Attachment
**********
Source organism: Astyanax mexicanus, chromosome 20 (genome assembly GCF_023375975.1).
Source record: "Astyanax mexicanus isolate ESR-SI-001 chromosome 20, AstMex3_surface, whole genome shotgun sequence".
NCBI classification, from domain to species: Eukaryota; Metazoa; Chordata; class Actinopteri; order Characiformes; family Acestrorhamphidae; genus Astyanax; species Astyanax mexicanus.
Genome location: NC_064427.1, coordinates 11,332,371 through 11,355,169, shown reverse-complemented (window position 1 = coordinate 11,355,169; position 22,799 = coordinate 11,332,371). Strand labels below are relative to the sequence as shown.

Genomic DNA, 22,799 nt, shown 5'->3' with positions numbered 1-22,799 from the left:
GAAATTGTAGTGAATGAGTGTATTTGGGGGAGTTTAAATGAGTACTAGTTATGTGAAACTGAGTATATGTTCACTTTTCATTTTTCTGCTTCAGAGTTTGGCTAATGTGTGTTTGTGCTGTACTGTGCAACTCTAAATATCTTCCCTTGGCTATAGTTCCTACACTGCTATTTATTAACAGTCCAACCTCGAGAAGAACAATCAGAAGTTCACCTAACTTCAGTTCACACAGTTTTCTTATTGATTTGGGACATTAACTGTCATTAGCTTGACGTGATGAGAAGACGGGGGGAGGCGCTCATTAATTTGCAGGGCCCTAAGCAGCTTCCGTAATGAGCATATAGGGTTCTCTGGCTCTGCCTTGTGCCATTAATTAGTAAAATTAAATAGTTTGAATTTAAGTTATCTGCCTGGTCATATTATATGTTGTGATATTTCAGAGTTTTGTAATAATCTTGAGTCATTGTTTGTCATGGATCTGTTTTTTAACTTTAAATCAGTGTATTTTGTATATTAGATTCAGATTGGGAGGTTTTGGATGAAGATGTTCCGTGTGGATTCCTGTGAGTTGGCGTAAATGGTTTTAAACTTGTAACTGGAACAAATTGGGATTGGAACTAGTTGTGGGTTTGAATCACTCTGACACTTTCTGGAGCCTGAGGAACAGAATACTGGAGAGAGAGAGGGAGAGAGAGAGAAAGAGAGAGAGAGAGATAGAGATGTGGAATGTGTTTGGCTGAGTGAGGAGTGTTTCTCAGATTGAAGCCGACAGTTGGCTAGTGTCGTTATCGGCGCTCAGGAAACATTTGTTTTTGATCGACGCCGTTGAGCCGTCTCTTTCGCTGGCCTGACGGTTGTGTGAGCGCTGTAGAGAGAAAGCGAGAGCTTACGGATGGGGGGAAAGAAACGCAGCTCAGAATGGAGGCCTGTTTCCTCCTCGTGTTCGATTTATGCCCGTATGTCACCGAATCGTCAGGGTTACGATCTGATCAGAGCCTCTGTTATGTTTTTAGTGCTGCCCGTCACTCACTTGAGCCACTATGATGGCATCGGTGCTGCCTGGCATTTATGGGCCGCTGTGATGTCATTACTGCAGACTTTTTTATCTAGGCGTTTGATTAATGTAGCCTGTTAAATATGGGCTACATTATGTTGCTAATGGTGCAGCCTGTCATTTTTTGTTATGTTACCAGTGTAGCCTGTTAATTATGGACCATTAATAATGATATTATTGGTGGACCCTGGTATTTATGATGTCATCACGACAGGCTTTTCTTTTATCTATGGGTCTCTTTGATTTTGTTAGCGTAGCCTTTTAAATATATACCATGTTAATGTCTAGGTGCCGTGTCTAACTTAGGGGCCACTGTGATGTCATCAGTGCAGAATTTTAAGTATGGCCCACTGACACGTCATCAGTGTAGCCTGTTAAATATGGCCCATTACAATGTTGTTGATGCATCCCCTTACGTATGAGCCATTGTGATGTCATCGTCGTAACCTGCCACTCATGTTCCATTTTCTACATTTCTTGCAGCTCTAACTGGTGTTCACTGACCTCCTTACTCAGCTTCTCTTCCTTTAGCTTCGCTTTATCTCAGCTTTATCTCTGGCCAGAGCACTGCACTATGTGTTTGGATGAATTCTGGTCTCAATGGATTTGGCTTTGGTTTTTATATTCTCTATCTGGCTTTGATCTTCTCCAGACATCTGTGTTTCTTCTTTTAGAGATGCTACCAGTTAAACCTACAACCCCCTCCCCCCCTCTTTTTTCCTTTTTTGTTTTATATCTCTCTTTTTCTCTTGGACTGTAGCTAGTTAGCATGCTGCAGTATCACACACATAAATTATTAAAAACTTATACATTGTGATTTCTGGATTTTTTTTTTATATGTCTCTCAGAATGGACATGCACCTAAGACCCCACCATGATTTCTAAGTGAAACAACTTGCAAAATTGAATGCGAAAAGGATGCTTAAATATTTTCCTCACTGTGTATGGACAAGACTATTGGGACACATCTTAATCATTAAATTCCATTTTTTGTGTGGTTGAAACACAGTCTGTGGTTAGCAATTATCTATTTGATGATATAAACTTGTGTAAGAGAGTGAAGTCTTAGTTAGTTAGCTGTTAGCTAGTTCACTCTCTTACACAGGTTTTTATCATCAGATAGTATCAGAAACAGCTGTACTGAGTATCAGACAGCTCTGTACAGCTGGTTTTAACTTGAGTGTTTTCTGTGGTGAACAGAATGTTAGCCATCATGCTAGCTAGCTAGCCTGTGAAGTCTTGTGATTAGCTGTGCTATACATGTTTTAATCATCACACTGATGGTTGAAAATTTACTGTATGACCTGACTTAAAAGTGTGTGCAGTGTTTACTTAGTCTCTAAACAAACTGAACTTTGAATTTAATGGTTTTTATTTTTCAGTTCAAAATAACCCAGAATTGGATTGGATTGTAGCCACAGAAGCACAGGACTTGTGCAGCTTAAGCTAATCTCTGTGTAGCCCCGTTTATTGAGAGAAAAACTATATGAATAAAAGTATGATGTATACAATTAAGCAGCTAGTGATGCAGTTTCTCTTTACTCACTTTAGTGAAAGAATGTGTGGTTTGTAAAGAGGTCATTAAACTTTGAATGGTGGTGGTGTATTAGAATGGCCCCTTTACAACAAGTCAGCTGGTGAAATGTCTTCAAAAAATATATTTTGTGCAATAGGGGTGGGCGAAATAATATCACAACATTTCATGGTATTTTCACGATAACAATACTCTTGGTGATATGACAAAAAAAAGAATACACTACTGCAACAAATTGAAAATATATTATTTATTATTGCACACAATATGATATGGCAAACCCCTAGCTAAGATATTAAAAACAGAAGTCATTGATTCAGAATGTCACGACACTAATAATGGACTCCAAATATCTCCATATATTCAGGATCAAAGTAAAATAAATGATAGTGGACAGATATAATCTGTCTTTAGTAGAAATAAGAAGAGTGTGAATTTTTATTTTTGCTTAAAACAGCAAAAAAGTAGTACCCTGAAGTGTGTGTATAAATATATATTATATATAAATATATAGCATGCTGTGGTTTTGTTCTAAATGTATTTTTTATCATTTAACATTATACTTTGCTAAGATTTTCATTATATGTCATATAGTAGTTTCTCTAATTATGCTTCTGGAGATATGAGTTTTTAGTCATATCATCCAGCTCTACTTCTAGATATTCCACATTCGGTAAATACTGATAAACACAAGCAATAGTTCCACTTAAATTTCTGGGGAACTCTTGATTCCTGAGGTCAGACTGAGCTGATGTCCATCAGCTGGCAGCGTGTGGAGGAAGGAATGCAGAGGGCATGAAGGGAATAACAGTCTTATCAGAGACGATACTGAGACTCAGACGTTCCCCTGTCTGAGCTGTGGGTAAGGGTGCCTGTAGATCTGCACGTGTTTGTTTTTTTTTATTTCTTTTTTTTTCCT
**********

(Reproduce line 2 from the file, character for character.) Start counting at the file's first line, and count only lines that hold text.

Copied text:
Source record: "Astyanax mexicanus isolate ESR-SI-001 chromosome 20, AstMex3_surface, whole genome shotgun sequence".